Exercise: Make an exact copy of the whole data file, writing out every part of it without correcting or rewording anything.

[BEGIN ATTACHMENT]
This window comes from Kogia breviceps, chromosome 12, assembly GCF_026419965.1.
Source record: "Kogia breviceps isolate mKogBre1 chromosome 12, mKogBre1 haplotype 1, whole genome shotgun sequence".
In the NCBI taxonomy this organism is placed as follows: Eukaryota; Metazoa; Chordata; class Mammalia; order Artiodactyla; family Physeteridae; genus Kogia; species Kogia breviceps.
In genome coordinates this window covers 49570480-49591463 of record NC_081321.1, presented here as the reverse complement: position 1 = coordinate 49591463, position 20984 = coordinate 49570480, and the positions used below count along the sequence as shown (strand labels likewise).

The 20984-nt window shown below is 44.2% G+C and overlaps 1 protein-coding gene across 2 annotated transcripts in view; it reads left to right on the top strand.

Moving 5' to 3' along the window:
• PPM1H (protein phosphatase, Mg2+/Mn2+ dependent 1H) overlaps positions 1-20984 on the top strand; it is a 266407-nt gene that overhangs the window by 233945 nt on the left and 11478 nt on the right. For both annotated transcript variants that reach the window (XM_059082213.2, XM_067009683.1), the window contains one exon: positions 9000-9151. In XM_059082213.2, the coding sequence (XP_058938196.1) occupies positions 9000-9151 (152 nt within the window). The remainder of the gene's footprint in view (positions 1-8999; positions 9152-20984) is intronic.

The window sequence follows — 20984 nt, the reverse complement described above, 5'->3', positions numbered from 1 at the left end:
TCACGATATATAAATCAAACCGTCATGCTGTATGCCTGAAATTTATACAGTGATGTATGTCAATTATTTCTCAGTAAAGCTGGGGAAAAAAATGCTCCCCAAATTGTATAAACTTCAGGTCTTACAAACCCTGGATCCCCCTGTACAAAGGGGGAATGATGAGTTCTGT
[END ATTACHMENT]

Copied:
This window comes from Kogia breviceps, chromosome 12, assembly GCF_026419965.1.
Source record: "Kogia breviceps isolate mKogBre1 chromosome 12, mKogBre1 haplotype 1, whole genome shotgun sequence".
In the NCBI taxonomy this organism is placed as follows: Eukaryota; Metazoa; Chordata; class Mammalia; order Artiodactyla; family Physeteridae; genus Kogia; species Kogia breviceps.
In genome coordinates this window covers 49570480-49591463 of record NC_081321.1, presented here as the reverse complement: position 1 = coordinate 49591463, position 20984 = coordinate 49570480, and the positions used below count along the sequence as shown (strand labels likewise).

The 20984-nt window shown below is 44.2% G+C and overlaps 1 protein-coding gene across 2 annotated transcripts in view; it reads left to right on the top strand.

Moving 5' to 3' along the window:
• PPM1H (protein phosphatase, Mg2+/Mn2+ dependent 1H) overlaps positions 1-20984 on the top strand; it is a 266407-nt gene that overhangs the window by 233945 nt on the left and 11478 nt on the right. For both annotated transcript variants that reach the window (XM_059082213.2, XM_067009683.1), the window contains one exon: positions 9000-9151. In XM_059082213.2, the coding sequence (XP_058938196.1) occupies positions 9000-9151 (152 nt within the window). The remainder of the gene's footprint in view (positions 1-8999; positions 9152-20984) is intronic.

The window sequence follows — 20984 nt, the reverse complement described above, 5'->3', positions numbered from 1 at the left end:
TCACGATATATAAATCAAACCGTCATGCTGTATGCCTGAAATTTATACAGTGATGTATGTCAATTATTTCTCAGTAAAGCTGGGGAAAAAAATGCTCCCCAAATTGTATAAACTTCAGGTCTTACAAACCCTGGATCCCCCTGTACAAAGGGGGAATGATGAGTTCTGT